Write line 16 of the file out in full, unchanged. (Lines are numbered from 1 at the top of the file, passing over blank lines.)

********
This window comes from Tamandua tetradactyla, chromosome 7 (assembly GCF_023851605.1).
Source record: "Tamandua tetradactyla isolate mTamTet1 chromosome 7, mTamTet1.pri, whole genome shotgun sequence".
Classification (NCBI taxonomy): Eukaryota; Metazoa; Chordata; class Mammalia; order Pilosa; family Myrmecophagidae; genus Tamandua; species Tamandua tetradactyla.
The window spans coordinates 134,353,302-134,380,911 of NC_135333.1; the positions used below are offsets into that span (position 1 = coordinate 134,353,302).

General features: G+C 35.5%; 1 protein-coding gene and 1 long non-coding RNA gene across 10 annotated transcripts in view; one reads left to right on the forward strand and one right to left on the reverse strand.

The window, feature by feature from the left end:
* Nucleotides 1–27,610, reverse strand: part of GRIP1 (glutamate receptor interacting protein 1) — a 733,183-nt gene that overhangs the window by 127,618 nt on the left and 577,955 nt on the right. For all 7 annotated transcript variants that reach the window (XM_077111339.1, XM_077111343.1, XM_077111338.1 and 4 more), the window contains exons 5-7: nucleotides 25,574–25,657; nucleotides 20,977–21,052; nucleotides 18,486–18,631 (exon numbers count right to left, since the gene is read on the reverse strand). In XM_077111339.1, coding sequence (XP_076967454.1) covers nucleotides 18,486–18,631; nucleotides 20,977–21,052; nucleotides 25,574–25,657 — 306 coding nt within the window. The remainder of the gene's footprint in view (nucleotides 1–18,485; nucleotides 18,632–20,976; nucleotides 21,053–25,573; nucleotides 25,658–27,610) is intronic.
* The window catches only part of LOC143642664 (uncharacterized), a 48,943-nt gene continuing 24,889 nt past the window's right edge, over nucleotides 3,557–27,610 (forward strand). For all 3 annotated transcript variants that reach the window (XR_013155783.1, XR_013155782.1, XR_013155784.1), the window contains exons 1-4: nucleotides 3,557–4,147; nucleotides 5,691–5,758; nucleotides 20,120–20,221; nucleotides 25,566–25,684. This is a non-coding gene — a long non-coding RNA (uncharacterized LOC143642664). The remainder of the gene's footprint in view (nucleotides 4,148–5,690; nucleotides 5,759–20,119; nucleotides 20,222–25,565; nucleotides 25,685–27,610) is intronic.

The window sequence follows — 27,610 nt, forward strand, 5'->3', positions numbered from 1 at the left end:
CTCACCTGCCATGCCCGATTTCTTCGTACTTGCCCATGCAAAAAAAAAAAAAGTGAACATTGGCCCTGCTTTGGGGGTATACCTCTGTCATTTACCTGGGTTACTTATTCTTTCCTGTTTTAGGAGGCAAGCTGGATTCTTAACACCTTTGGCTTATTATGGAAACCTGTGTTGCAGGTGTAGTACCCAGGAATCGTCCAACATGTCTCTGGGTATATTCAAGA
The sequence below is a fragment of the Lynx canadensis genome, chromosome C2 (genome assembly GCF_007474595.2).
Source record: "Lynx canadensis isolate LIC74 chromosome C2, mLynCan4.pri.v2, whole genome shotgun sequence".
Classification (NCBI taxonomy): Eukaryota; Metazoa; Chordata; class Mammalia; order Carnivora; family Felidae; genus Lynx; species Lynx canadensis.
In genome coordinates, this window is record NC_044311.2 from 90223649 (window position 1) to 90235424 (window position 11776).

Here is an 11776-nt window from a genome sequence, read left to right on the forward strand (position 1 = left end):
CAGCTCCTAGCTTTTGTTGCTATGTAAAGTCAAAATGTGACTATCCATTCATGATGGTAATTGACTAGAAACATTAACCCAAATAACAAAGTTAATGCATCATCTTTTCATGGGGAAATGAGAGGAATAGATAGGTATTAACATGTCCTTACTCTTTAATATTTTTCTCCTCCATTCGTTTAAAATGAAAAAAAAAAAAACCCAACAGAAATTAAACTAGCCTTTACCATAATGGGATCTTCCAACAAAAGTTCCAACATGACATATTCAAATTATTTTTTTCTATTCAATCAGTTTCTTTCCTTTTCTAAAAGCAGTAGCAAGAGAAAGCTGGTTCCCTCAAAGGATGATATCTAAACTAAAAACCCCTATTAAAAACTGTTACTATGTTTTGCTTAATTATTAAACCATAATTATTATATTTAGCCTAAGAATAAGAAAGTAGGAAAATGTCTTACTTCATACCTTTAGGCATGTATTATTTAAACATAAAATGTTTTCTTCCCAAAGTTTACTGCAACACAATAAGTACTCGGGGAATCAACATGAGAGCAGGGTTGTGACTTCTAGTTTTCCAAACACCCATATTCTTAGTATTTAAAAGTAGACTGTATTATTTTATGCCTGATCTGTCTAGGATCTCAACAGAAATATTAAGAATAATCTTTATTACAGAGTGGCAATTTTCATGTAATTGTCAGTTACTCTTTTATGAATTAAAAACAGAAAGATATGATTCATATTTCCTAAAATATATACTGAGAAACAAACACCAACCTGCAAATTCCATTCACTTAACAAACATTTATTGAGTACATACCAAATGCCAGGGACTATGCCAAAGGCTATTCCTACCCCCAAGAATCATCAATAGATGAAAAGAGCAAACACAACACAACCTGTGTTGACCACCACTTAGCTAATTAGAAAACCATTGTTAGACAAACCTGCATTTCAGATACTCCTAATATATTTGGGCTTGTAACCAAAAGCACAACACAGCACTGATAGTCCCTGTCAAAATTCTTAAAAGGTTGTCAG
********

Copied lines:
CAGCTCCTAGCTTTTGTTGCTATGTAAAGTCAAAATGTGACTATCCATTCATGATGGTAATTGACTAGAAACATTAACCCAAATAACAAAGTTAATGCATCATCTTTTCATGGGGAAATGAGAGGAATAGATAGGTATTAACATGTCCTTACTCTTTAATATTTTTCTCCTCCATTCGTTTAAAATGAAAAAAAAAAAAACCCAACAGAAATTAAACTAGCCTTTACCATAATGGGATCTTCCAACAAAAGTTCCAACATGACATATTCAAATTATTTTTTTCTATTCAATCAGTTTCTTTCCTTTTCTAAAAGCAGTAGCAAGAGAAAGCTGGTTCCCTCAAAGGATGATATCTAAACTAAAAACCCCTATTAAAAACTGTTACTATGTTTTGCTTAATTATTAAACCATAATTATTATATTTAGCCTAAGAATAAGAAAGTAGGAAAATGTCTTACTTCATACCTTTAGGCATGTATTATTTAAACATAAAATGTTTTCTTCCCAAAGTTTACTGCAACACAATAAGTACTCGGGGAATCAACATGAGAGCAGGGTTGTGACTTCTAGTTTTCCAAACACCCATATTCTTAGTATTTAAAAGTAGACTGTATTATTTTATGCCTGATCTGTCTAGGATCTCAACAGAAATATTAAGAATAATCTTTATTACAGAGTGGCAATTTTCATGTAATTGTCAGTTACTCTTTTATGAATTAAAAACAGAAAGATATGATTCATATTTCCTAAAATATATACTGAGAAACAAACACCAACCTGCAAATTCCATTCACTTAACAAACATTTATTGAGTACATACCAAATGCCAGGGACTATGCCAAAGGCTATTCCTACCCCCAAGAATCATCAATAGATGAAAAGAGCAAACACAACACAACCTGTGTTGACCACCACTTAGCTAATTAGAAAACCATTGTTAGACAAACCTGCATTTCAGATACTCCTAATATATTTGGGCTTGTAACCAAAAGCACAACACAGCACTGATAGTCCCTGTCAAAATTCTTAAAAGGTTGTCAG